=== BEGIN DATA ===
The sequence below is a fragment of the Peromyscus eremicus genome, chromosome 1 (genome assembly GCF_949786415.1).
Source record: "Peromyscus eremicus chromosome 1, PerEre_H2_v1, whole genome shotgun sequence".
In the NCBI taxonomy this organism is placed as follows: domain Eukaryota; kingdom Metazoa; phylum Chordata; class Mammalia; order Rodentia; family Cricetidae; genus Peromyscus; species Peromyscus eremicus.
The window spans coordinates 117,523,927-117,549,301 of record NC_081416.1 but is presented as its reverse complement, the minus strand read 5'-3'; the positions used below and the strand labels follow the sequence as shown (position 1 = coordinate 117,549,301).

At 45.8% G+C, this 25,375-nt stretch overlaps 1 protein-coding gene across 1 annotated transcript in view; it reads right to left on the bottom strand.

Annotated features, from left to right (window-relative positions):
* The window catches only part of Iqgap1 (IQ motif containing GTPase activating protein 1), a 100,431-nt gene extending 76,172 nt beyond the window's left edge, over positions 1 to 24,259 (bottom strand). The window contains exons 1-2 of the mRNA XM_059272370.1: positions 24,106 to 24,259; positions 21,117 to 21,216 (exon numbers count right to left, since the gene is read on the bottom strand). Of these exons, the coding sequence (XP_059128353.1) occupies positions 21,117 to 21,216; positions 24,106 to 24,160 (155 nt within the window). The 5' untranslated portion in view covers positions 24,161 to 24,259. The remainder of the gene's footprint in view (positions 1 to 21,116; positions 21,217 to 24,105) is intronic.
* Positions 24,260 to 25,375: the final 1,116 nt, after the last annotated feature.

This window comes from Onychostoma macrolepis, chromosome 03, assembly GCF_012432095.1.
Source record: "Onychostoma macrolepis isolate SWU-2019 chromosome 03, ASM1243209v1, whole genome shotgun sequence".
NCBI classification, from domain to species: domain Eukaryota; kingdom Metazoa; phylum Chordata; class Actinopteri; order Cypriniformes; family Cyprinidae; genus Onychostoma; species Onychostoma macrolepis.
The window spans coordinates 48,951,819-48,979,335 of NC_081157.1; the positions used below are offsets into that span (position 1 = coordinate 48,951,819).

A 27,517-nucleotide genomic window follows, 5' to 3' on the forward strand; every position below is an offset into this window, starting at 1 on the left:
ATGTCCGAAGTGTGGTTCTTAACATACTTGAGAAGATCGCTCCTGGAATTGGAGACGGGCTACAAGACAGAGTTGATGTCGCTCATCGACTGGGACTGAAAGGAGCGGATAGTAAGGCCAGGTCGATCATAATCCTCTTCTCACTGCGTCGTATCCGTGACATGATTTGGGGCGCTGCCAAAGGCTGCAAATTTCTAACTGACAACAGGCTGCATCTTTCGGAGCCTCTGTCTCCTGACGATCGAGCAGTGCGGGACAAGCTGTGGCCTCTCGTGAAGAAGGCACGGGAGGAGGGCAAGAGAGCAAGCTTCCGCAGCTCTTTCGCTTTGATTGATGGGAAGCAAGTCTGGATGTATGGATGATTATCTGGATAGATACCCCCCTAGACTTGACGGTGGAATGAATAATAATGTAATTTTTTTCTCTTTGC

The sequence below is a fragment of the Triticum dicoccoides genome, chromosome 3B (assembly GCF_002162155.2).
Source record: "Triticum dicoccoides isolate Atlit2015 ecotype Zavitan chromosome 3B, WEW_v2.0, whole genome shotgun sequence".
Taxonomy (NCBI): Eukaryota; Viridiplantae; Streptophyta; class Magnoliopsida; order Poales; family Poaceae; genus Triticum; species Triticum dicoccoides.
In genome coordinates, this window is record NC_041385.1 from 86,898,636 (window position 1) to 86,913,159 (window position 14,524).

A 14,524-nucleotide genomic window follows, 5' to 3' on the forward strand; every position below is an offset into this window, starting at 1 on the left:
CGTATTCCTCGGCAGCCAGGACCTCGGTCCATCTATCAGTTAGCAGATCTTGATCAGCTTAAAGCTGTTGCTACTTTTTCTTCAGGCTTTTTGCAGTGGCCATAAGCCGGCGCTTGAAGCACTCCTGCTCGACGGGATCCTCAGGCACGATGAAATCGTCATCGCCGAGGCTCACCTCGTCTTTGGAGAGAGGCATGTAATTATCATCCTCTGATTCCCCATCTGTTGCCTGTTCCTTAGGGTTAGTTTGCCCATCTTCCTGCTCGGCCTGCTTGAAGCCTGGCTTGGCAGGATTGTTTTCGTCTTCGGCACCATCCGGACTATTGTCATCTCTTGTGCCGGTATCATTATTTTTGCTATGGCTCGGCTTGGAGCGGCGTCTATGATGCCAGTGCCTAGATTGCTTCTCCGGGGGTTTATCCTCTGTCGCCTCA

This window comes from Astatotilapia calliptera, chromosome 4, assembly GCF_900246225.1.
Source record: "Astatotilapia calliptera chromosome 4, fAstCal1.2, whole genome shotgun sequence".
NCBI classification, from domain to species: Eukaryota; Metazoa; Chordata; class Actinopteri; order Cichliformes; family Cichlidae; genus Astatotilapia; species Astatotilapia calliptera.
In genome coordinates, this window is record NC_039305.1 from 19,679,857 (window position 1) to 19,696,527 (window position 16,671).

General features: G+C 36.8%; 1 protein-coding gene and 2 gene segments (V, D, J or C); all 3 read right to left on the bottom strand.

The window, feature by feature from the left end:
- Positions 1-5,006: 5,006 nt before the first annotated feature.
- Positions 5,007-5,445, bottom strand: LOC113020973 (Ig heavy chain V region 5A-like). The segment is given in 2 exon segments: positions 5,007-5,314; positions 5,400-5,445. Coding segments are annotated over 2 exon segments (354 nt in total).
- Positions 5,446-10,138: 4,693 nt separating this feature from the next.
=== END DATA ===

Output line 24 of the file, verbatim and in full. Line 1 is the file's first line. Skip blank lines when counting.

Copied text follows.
In genome coordinates, this window is record NC_039305.1 from 19,679,857 (window position 1) to 19,696,527 (window position 16,671).